We also provide an apparatus that performs the method, including at least one closed reaction vessel that carries out the high-temperature treatment, at least one storage tank downstream of the reaction vessel or vessels that has an outlet for steam and gaseous reaction products, and at least one heat exchanger downstream of the storage tank.

BRIEF DESCRIPTION OF THE DRAWING

FIG. 1 is a block-diagram-like illustration of a selected apparatus. The FIGURE illustrates the following schematically:

B1: charge tank for storing a cyanide-containing solution which is to be treated;

C1: reaction vessel for a first high-temperature treatment of the cyanide-containing solution;

C2: further reaction vessel for carrying out a second high-temperature treatment;

C3: storage tank in which solution treated in the reaction vessels C1 and C2 is cooled;

B2: collecting tank for collecting gaseous reaction products and steam (in condensed form) discharged from the storage tank C3;

B3: collecting tank for collecting treated (detoxified) solution which has been discharged from the storage tank C3;

W1: heating unit in the reaction vessel C1;

W2: heating unit in the reaction vessel C2;

W3: heat exchanger which is arranged downstream of the storage tank C3 and is intended for using residual heat from the gaseous reaction products discharged from the storage tank C3, and in particular the steam from C3, and the cyanide-containing solution to be treated coming from the charge tank B1 is preheated by the residual heat prior to being introduced into the reaction vessel C1;

W4: further heat exchanger, which is arranged downstream of the storage tank C3 and is intended for using residual heat from the treated (detoxified) solution discharged from the storage tank C3;

W5: heat exchanger in which cyanide-containing solution stored in the charge tank B1 can be preheated;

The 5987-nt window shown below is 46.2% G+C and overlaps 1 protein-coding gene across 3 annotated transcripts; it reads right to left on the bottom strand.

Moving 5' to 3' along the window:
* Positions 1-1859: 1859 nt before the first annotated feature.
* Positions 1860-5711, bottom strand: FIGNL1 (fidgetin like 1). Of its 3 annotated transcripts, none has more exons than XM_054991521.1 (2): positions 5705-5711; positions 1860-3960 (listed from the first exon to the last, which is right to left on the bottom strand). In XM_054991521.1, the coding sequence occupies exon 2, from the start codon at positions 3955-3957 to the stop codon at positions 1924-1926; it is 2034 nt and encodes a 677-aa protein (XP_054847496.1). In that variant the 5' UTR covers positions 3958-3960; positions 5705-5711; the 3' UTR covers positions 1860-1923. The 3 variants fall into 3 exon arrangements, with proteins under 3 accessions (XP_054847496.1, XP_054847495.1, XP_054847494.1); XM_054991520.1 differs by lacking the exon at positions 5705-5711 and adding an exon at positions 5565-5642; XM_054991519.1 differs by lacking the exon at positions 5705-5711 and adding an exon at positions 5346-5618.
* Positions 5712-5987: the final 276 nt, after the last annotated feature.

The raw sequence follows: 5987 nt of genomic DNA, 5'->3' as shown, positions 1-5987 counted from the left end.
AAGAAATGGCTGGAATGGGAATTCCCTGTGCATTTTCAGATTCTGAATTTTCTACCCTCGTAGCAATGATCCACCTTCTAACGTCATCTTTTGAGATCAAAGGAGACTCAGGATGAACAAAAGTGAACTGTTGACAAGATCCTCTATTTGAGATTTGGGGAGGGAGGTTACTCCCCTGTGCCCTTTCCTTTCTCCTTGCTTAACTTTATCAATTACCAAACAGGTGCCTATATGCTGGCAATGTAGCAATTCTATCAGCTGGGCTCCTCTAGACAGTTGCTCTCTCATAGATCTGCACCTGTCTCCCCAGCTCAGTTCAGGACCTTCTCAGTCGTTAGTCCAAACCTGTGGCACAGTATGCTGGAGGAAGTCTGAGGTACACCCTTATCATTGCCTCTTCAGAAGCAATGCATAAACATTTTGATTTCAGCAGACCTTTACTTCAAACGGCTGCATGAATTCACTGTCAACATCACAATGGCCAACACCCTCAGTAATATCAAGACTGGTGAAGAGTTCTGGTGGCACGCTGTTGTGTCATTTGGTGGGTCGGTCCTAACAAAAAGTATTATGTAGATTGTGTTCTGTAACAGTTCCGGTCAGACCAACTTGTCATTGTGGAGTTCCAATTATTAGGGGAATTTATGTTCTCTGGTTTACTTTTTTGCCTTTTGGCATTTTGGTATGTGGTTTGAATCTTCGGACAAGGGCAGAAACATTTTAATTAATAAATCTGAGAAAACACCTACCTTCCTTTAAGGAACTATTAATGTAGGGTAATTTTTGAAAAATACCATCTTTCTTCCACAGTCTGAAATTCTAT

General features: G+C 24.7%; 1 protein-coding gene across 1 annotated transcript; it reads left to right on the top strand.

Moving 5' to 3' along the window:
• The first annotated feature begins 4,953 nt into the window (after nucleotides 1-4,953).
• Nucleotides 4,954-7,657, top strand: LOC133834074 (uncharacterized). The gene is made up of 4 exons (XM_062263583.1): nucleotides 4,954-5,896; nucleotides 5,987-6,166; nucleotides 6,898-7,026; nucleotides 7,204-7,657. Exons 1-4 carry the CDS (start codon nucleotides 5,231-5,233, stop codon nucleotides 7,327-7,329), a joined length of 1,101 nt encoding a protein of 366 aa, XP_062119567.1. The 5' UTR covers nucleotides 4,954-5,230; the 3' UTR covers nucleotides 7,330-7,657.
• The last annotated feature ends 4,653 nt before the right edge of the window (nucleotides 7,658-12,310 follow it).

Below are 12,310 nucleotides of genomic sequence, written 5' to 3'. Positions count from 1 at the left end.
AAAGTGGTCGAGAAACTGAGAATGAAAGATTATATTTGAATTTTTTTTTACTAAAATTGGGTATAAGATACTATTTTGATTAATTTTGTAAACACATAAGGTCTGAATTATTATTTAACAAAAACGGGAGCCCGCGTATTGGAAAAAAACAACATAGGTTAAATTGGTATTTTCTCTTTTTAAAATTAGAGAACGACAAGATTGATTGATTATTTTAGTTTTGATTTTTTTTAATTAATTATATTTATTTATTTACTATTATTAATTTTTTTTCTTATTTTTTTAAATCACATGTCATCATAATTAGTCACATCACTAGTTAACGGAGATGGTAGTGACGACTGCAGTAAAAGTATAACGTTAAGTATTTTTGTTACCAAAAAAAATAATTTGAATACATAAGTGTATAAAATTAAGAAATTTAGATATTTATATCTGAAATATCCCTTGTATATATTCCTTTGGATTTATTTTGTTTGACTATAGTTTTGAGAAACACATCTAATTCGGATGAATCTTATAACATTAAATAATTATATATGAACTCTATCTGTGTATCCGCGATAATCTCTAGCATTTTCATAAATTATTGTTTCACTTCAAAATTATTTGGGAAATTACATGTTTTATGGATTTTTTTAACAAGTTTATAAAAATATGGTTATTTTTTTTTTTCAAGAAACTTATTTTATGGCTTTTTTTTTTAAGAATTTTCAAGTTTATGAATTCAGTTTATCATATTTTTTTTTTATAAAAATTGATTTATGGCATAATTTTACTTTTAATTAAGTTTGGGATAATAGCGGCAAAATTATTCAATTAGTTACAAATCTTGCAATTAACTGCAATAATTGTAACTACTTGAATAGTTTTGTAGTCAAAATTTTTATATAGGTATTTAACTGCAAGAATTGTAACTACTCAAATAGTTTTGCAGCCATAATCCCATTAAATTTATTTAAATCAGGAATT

P1: pump for transferring untreated cyanide solution from the charge tank B1 in the reaction vessel C1;

P2: pump between the heat exchangers W4 and W5;

V1-V7: valves;

C4: collecting tank in which steam and gases discharged from the reaction vessels C1 and C2 via an outlet-regulating valve (V5 and V6) can be stored on an interim basis; and

C5: combustion catalyst in which gases from C4 can be burnt without leaving any residues.

DETAILED DESCRIPTION

It will be appreciated that the following description is intended to refer to specific examples of structure selected for illustration in the drawings and is not intended to define or limit the disclosure, other than in the appended claims.

Our methods are suitable for treating both an aqueous cyanide-containing and an aqueous complexing-agent-containing solution. The solutions are preferably alkaline solutions. Of course, it is also possible to treat solutions which contain both cyanides and complexing agents. In particular, the methods are also suitable for treating solutions containing heavy and/or precious metals. If heavy and/or precious metals are contained in the solution which is to be treated, they are present, in particular, in complex formation.

The methods comprise, in particular, a high-temperature treatment of the solution in a closed reaction vessel. During the high-temperature treatment, the cyanide, complexing agents and/or metallic complexes contained in the solution are hydrolyzed at least partially or, in some preferred forms of the method, also fully.

The method is distinguished, in particular, in that following the high-temperature treatment, only some of the treated solution is discharged from the reaction vessel. The discharged fraction is preferably then at least partially, preferably fully, replaced by untreated solution. The mixture of the newly fed, untreated solution and the already treated solution remaining in the reaction vessel can then be subjected to further high-temperature treatment in a further step.

As an alternative, or in addition, the method is distinguished, in particular, in that following the high-temperature treatment, the discharged fraction of the treated solution, or else all the treated solution, is transferred into a storage tank arranged downstream of the reaction vessel and is then cooled therein. Cooling takes place here, in particular, by virtue of steam and gaseous reaction products being discharged from the storage tank.

This procedure contrasts with EP 0 655 416. In that method, aqueous cyanide-and/or complexing-agent-containing solutions possibly containing heavy and/or precious metals are always treated in a reaction vessel until the reaction has been completed essentially in full. Subsequently, the treated solution is cooled in the reaction vessel and only discharged when the temperature of the solution has dropped below a certain value. It is only once all the solution has been discharged that new, untreated solution is introduced into the reaction vessel. The reaction vessel and the new solution can then be brought to reaction temperature again to carry out a further high-temperature treatment.